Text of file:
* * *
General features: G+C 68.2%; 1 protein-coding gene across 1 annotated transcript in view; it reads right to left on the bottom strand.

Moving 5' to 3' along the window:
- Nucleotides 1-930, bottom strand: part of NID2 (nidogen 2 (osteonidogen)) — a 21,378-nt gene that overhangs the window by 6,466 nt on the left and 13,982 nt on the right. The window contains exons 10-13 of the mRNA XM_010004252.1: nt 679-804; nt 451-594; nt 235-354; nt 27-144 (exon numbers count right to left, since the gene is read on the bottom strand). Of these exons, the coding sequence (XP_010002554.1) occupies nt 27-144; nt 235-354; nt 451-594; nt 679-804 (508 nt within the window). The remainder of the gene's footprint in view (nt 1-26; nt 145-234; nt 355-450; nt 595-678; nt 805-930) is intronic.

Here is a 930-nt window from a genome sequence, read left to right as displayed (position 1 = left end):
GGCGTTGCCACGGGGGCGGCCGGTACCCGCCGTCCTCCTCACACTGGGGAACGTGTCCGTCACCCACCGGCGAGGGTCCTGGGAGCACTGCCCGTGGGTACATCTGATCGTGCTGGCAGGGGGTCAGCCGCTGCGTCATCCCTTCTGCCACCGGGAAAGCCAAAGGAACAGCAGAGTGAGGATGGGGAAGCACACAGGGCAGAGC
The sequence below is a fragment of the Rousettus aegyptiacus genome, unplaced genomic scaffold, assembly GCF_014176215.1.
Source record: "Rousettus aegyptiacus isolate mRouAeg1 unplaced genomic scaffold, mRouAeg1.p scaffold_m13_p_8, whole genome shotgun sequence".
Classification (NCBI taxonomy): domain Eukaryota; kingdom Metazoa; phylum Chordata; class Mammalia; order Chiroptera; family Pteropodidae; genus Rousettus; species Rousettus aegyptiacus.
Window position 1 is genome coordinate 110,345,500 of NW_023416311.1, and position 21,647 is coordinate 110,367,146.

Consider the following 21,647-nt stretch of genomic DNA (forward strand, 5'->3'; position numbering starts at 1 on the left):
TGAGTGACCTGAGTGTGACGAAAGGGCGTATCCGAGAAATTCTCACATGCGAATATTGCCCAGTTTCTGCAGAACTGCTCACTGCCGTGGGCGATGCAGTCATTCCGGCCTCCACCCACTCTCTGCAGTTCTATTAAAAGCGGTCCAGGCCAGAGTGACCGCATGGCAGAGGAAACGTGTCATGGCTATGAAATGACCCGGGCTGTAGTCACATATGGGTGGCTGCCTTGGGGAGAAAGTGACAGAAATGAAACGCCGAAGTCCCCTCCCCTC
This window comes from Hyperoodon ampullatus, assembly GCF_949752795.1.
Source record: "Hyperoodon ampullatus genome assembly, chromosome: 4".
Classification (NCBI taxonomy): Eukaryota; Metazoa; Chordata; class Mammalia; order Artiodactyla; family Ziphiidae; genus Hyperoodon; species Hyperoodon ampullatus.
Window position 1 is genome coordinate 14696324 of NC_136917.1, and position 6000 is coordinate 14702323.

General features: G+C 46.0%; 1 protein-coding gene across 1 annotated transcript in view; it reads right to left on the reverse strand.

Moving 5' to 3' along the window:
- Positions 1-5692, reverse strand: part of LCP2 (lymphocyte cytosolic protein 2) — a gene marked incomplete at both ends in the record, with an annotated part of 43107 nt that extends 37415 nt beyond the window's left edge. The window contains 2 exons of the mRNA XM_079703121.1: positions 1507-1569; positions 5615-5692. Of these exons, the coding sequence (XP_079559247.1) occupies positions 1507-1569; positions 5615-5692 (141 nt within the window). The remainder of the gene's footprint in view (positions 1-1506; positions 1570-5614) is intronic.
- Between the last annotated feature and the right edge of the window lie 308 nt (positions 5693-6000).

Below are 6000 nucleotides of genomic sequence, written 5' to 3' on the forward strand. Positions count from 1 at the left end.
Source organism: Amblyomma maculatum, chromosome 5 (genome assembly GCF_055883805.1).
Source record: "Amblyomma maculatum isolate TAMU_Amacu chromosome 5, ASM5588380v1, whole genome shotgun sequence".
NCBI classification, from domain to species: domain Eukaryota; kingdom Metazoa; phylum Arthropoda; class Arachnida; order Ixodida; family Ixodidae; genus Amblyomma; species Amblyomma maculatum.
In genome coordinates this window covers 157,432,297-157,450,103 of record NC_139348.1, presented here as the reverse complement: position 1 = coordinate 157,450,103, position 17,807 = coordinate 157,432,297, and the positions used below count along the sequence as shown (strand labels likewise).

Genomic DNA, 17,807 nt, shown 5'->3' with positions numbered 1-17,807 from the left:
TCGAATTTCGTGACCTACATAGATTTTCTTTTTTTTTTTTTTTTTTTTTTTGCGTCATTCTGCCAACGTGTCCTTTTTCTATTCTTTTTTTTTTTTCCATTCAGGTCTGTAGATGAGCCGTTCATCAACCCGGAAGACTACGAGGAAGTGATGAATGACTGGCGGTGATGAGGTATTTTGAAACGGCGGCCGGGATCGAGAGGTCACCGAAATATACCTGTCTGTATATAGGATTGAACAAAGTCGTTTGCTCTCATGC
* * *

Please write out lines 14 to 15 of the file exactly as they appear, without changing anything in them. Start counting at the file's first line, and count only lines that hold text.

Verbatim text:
Classification (NCBI taxonomy): Eukaryota; Metazoa; Chordata; class Mammalia; order Artiodactyla; family Ziphiidae; genus Hyperoodon; species Hyperoodon ampullatus.
Window position 1 is genome coordinate 14696324 of NC_136917.1, and position 6000 is coordinate 14702323.